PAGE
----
Author:Nora Engel (Maastricht University)
Paper short abstract:
This paper examines how notions of ‘attuning-to-local-contexts’ are articulated in global innovation practices for TB and HIV point-of-care tests and to what effect. How do innovators perform/enact the translation of scientific and clinical knowledge and local settings into diagnostic technologies?
Paper long abstract:
Point of care (POC) tests promise to bring more diagnostic precision and rapidly available results at lower cost, with lower maintenance and user skills in settings without timely access to laboratory-based testing. The technology is presented as a way to overcome challenges that did not allow former technologies (laboratory-based testing) to function fully, by being more attuned to local contexts of use. STS scholars have long argued that healthcare technologies have to be adjusted to particular contexts of use to be effective. The aim of this paper is to examine how notions of 'attuning-to-local-contexts' are articulated in POC test innovation practices and to what effect for these processes. Adding to an emerging literature on the sociology of diagnostics and a recent STS interest in clinical translation, this paper asks how the translation of biomedical, clinical and engineering knowledge into diagnostics for the POC is performed and enacted. The analysis draws on semi-structured interviews with global health actors (diagnostic manufacturers, donors, civil society, industry consultants, international organisations, and researchers) involved in diagnostic development for tuberculosis and HIV. How do innovators of POC diagnostics incorporate local settings into the innovation process? How and what forms of expertise and knowledge are made accessible? What policy and regulatory approaches govern these practices? What are implications of these innovation and translation practices for meeting promises of what is considered a good POC test? The paper concludes by reflecting on opportunities for evaluation and intervention for STS scholars in how POC tests are developed and implemented.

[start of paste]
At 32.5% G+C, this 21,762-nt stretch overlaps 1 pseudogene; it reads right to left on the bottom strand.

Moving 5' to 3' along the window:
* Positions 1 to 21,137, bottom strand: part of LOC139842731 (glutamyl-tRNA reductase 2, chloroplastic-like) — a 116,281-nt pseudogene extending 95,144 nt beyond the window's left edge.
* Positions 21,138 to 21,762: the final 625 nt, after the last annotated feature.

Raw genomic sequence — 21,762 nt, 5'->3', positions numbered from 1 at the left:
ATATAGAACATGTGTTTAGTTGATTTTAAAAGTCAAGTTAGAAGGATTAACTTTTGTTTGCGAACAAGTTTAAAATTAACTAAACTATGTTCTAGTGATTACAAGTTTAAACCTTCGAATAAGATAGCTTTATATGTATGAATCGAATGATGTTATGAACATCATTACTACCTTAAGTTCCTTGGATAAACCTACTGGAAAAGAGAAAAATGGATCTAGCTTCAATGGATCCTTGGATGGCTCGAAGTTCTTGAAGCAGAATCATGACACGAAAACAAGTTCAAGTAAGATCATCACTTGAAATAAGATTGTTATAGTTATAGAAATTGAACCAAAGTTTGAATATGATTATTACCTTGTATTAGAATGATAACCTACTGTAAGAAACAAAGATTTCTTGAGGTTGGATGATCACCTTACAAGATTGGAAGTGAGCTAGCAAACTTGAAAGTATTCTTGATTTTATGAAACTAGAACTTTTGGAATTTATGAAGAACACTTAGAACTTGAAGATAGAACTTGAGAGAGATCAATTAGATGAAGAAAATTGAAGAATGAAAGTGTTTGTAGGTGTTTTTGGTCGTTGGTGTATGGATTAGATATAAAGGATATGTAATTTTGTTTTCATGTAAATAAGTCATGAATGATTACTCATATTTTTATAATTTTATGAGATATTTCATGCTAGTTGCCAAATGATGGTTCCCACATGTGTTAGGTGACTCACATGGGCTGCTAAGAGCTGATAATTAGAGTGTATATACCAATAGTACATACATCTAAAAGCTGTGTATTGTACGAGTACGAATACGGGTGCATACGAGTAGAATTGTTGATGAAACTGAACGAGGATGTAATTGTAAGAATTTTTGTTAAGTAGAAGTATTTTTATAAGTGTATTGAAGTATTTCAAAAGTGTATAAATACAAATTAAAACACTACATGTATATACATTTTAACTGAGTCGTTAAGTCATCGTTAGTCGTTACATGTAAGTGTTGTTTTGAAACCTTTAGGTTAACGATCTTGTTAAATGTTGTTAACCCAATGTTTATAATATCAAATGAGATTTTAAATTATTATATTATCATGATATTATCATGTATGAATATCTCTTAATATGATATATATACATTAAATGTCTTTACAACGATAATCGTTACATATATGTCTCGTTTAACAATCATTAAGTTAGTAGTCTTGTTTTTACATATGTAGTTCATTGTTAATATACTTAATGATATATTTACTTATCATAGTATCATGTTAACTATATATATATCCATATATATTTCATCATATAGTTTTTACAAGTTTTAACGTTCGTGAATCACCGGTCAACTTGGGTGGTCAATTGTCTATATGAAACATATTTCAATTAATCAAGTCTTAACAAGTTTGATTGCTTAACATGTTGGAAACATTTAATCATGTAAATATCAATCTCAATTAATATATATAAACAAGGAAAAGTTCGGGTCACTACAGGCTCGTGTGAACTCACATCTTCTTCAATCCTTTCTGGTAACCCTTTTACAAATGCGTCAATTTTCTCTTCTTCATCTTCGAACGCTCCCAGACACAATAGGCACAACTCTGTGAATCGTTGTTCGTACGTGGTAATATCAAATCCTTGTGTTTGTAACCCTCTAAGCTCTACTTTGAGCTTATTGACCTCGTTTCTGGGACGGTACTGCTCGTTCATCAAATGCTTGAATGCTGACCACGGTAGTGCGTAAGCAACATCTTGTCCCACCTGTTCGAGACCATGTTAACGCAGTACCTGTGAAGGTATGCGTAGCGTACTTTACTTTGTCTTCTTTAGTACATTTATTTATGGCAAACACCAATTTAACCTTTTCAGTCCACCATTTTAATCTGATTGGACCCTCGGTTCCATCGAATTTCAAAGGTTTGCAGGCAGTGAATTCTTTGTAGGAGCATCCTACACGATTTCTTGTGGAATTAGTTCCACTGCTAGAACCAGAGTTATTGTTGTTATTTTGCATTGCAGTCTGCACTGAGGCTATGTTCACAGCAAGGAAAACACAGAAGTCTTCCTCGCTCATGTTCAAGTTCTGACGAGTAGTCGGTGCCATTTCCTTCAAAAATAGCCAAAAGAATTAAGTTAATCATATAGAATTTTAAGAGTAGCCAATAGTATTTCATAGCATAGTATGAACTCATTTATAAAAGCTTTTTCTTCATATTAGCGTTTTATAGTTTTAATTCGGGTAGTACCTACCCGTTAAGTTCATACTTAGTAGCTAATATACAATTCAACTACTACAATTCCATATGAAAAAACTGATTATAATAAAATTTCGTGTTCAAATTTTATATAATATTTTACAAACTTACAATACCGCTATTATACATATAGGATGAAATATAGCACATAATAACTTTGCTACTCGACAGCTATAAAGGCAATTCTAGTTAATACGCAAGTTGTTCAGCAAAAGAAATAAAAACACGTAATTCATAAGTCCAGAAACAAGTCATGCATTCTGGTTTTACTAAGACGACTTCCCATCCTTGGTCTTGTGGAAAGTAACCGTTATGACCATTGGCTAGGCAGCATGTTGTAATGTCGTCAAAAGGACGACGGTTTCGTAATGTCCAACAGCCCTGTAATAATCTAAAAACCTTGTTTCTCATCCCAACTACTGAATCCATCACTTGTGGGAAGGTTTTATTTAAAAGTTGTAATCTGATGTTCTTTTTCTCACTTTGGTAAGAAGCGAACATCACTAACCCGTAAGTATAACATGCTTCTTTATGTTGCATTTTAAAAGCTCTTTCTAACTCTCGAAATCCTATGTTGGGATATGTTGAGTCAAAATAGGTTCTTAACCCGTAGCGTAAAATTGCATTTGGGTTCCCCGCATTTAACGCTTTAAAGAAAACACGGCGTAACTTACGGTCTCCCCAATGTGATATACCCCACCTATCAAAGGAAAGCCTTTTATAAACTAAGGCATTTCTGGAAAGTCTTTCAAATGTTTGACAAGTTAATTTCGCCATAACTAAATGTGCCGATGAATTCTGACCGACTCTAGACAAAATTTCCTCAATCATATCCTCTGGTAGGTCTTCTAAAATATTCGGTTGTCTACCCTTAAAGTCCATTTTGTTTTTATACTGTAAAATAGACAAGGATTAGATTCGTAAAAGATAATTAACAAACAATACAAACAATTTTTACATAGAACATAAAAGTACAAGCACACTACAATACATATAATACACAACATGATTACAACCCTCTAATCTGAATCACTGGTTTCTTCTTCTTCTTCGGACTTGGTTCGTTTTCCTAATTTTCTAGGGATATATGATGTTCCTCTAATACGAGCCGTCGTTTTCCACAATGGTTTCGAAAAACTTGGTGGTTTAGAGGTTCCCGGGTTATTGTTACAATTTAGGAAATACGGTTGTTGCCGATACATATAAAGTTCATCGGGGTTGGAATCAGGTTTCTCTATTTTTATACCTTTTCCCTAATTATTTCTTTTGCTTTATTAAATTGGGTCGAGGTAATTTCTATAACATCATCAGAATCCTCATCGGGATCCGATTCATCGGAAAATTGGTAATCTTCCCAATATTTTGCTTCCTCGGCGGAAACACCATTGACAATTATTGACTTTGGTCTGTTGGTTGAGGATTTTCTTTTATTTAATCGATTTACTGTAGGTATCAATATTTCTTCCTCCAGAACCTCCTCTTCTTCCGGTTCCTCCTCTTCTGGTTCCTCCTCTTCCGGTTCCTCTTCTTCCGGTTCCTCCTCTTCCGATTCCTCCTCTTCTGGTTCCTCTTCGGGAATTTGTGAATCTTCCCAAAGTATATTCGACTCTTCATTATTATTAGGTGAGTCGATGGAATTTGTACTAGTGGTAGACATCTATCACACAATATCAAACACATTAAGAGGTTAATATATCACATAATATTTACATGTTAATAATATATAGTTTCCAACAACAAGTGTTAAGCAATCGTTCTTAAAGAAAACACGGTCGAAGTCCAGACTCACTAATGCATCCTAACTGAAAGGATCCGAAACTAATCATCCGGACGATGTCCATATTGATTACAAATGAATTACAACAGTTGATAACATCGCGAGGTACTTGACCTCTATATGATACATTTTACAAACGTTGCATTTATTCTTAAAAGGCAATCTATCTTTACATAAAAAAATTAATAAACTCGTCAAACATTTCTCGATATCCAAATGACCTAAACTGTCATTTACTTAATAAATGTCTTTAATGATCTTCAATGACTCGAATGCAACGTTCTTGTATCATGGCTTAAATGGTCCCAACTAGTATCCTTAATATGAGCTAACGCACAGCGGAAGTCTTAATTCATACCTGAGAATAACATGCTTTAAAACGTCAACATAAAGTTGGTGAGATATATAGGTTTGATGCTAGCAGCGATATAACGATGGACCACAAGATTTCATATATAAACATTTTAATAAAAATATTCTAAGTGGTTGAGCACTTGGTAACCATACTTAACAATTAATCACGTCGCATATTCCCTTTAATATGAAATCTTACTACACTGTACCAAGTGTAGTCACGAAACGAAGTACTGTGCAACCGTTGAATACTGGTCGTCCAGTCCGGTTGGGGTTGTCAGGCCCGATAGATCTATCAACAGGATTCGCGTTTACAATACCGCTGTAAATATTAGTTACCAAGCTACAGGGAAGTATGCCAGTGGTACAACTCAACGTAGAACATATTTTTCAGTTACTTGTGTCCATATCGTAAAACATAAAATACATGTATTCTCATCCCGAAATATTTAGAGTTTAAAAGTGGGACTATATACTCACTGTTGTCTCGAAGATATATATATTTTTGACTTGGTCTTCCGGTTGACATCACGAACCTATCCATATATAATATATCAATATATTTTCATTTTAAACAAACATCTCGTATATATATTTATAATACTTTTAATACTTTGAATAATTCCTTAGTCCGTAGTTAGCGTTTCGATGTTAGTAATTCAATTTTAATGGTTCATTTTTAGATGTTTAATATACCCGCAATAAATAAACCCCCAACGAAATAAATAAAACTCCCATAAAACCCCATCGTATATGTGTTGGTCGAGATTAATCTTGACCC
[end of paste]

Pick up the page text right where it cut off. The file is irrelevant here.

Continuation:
Topographies of clinical translation: charting novel sociotechnical landscapes within and around biomedical research.